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Call to action: urge your reps to reject cuts in housing for those who need it

Call to action: urge your reps to reject cuts in housing for those who need it

Federal funding for permanent affordable housing is in danger and it is time to urge your elected representatives to reject severe budget cuts proposed by President Trump. That was the message from Executive Director Diana Cyganovich in a March 29 email to Cogswell Hall Board members. She wants to spread the word to everyone who supports Cogswell’s work.

All over the country, providers of housing for the homeless and the “housing insecure” are expressing similar concerns. “Members of Congress are circulating ‘Dear Colleague’ sign-on letters in support of HUD and USDA Rural Housing,” says a message from the National Low Income Housing Coalition (, based in Washington, D.C. “Advocates should contact their members of Congress and ask that they sign onto these letters to show their support for HUD and USDA affordable housing programs.” Click here for ways to take action now.

“We know from our experience that these programs work,” says Enterprise Community Partners (, which creates and advocates affordable homes and has been instrumental in supporting Cogswell Hall. “If enacted, these cuts would be devastating to our work and that of our partners – and the families and communities we serve nationwide.” Read Enterprise’s call to action on Trump’s “skinny budget” here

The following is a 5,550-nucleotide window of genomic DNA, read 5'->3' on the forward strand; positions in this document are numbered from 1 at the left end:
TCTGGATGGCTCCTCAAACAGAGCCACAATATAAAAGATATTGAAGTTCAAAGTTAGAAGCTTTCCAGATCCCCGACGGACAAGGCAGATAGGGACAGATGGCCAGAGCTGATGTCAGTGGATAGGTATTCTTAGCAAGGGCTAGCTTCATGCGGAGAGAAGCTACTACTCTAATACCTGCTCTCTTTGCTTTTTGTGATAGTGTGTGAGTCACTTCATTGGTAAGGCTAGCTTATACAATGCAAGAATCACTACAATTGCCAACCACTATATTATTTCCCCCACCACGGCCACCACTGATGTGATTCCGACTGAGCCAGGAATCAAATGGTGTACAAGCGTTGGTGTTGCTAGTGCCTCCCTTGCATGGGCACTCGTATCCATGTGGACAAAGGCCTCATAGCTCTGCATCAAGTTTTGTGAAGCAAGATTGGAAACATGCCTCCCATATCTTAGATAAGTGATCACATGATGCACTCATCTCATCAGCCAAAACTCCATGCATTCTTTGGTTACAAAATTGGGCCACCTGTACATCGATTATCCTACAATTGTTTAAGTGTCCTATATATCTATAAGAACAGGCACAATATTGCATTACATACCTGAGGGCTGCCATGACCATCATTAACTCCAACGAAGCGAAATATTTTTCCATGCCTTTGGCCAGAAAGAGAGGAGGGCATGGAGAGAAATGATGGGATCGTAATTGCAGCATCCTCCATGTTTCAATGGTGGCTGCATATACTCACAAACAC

At Cogswell Hall, Cyganovich listed how federal Housing and Urban Development programs matter: “We receive $102,174 each year from the HUD McKinney Vento Homeless Assistance Grant. Our renovation and expansion were funded in part with HOME dollars. We have five units with project-based rental assistance under Housing for Urban Populations. Over the past decade or so, the funding for these programs and for Housing Choice Vouchers has either been reduced or has stagnated, even with increasing need.” She noted the past decade’s downtrend in HUD’s budget: 2008, $49 billion; 2010, $59 billion; 2012, $47 billion; 2014, $35 billion, 2016, $25 billion.

“Every time the HUD budget keeps the funding for these programs the same, or reduces it, more people lose their affordable housing,” Cyganovich said. “As rents increase, with less or flat funding, fewer people receive assistance.”

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